This study highlights the importance of public trust in government and its institutions during public health emergencies such as the COVID-19 pandemic. Our results are relevant and help understand why governments need to address the risks of non-compliance among low trusting individuals to achieve the success of the containment policies.
To examine how public trust mediates the people's adherence to levels of stringent government health policies and to establish if these effects vary across the political regimes.
This study utilizes data from two large-scale surveys: the global behaviors and perceptions at the onset of COVID-19 pandemic and the Oxford COVID-19 Government Response Tracker (OxCGRT). Linear regression models were used to estimate the effects of public trust and strictness of restriction measures on people's compliance level. The model accounted for individual and daily variations in country-level stringency of preventative measures. Differences in the dynamics between public trust, the stringent level of government health guidelines and policy compliance were also examined among countries based on political regimes.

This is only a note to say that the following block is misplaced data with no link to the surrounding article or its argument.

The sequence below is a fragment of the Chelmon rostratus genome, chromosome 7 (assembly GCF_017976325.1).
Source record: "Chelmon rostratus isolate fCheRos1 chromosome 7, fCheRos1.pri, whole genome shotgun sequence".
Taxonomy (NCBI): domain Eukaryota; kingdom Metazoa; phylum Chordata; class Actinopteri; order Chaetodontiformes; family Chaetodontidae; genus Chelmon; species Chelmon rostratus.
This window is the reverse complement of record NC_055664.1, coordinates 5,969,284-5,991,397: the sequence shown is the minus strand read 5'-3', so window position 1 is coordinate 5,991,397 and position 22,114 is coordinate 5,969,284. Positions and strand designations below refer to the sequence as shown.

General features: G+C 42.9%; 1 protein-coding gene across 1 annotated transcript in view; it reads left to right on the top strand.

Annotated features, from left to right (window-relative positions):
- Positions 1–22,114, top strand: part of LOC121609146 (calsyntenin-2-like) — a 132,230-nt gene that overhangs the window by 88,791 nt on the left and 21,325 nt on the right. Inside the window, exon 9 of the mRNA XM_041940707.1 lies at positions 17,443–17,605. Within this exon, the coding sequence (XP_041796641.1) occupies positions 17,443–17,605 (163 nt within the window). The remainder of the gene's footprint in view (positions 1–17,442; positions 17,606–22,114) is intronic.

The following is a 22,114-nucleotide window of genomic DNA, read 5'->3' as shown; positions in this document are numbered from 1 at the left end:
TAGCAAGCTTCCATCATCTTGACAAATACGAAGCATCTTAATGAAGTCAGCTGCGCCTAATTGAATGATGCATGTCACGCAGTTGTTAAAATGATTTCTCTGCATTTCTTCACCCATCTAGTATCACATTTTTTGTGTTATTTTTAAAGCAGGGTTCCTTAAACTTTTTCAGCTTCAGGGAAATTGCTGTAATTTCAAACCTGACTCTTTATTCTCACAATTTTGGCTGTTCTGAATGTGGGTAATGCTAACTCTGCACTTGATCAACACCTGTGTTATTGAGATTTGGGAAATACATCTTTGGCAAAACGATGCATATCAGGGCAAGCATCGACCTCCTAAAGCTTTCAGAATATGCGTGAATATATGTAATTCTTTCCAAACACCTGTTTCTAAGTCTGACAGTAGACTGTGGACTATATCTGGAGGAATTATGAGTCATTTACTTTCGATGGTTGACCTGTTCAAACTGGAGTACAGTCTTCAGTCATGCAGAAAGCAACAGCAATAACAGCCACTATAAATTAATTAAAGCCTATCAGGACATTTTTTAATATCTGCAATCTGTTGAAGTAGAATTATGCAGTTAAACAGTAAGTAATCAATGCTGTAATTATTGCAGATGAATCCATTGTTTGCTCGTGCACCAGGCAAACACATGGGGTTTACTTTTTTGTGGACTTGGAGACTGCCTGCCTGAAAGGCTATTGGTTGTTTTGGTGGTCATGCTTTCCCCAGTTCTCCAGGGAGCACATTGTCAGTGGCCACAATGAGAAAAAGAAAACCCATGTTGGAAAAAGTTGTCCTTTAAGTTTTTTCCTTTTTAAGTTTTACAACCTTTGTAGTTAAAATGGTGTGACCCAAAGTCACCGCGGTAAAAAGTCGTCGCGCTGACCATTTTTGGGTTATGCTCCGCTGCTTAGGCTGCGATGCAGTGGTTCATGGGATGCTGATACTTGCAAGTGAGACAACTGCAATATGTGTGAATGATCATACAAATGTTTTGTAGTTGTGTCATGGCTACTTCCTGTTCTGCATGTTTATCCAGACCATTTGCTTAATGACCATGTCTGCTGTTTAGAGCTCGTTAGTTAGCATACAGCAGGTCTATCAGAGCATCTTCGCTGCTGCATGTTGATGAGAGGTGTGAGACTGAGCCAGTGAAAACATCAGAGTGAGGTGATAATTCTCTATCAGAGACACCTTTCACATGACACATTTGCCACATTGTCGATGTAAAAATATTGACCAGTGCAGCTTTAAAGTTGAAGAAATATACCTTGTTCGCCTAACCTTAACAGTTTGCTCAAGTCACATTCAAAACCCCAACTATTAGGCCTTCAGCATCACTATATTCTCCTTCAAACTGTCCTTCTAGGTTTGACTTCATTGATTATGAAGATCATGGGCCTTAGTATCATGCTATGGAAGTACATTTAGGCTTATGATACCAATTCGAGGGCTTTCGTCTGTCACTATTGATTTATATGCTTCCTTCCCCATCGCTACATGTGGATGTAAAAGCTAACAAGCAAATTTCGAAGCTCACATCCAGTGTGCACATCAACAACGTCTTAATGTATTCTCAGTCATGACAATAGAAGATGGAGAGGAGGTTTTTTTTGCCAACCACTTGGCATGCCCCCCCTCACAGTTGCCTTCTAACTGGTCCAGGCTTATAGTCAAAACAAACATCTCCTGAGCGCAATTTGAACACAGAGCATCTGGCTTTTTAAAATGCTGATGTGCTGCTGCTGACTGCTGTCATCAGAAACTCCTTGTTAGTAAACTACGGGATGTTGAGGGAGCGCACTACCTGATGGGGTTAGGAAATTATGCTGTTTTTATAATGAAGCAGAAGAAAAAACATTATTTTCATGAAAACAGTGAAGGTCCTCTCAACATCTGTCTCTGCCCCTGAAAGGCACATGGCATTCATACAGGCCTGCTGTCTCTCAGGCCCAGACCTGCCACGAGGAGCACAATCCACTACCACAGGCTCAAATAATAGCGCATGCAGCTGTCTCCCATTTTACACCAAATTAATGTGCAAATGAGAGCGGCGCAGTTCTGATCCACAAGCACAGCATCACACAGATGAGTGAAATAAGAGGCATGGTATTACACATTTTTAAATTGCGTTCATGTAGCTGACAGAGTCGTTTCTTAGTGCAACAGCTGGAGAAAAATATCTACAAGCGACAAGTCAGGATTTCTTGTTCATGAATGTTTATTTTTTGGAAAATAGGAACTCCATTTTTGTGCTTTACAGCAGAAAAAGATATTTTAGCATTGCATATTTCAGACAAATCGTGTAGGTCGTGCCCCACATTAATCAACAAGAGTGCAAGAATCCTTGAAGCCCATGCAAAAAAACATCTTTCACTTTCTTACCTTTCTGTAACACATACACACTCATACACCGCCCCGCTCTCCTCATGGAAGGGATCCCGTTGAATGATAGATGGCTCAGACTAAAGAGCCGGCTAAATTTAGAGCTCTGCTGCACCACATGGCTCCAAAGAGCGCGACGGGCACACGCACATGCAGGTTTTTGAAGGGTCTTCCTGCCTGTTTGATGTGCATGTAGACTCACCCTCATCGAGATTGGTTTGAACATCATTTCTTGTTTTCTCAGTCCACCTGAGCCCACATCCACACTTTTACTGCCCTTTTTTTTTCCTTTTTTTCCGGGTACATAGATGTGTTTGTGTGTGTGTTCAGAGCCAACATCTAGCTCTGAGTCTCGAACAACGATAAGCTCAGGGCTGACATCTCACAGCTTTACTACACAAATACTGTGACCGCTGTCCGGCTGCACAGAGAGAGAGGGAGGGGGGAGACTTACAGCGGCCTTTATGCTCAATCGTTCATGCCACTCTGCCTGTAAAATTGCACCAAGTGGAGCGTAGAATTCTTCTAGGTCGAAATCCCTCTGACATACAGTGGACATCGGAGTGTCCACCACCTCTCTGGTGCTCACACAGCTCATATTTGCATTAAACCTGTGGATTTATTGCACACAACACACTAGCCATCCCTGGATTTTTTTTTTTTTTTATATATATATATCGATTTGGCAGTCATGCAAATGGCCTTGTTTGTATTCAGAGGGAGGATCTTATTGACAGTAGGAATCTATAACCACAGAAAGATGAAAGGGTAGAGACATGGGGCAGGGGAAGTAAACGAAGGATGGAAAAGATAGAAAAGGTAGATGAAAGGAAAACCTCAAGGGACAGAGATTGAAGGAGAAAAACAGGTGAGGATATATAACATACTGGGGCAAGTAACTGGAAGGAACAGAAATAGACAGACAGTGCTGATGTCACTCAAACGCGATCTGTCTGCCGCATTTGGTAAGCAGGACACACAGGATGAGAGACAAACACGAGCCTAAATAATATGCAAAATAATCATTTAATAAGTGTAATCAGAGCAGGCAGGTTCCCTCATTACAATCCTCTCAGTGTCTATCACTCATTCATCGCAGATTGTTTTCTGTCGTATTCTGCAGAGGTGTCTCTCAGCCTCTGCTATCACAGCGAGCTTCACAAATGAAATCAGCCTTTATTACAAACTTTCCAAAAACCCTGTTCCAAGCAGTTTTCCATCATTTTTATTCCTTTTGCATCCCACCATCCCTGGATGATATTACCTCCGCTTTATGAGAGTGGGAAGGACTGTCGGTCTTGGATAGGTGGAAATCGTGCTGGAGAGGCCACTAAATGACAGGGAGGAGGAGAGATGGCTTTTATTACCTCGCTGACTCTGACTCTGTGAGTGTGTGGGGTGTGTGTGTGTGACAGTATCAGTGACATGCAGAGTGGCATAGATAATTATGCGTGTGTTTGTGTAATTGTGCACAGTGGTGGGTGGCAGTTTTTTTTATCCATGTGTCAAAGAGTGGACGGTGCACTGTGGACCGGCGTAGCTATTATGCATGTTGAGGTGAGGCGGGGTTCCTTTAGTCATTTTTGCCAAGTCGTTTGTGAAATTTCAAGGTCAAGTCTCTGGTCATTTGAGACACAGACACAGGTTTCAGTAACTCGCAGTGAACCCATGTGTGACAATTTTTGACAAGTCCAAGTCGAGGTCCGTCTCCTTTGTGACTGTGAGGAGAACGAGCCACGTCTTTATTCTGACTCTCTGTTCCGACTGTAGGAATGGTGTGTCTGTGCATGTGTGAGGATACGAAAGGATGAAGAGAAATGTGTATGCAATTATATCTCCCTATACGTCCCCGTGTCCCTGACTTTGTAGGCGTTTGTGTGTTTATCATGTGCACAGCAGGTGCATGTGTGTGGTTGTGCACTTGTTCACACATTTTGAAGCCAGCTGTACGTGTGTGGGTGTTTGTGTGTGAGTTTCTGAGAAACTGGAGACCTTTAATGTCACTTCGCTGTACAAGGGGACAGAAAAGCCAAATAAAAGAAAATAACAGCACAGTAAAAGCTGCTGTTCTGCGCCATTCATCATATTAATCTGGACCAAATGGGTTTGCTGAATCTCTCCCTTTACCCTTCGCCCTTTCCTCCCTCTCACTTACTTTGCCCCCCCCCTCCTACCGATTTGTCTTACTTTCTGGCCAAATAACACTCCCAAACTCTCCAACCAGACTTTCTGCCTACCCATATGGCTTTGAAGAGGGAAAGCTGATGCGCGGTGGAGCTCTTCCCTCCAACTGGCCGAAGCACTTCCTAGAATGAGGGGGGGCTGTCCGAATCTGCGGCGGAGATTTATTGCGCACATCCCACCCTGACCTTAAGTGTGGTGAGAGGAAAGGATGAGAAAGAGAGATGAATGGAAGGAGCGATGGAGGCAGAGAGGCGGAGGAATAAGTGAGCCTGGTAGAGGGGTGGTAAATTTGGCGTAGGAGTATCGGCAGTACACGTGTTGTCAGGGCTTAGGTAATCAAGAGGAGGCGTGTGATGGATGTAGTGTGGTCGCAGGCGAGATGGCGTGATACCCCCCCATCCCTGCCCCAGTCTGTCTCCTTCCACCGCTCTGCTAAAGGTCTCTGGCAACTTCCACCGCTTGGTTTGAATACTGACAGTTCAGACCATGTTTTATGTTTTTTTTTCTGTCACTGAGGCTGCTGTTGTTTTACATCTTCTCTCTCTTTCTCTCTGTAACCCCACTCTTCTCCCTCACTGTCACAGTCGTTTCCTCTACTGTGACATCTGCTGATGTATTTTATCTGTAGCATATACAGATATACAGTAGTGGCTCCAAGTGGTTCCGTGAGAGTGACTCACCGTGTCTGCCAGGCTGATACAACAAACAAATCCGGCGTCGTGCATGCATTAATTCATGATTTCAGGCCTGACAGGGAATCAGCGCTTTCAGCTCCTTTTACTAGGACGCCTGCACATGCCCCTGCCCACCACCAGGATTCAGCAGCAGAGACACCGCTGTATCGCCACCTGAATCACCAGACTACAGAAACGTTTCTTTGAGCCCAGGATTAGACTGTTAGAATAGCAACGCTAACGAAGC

We find strong evidence of the increase in compliance due to the imposition of stricter government restrictions. The examination of heterogeneous effects suggests that high public trust in government and the perception of its truthfulness double the impact of policy restrictions on public compliance. Among political regimes, higher levels of public trust significantly increase the predicted compliance as stringency level rises in authoritarian and democratic countries.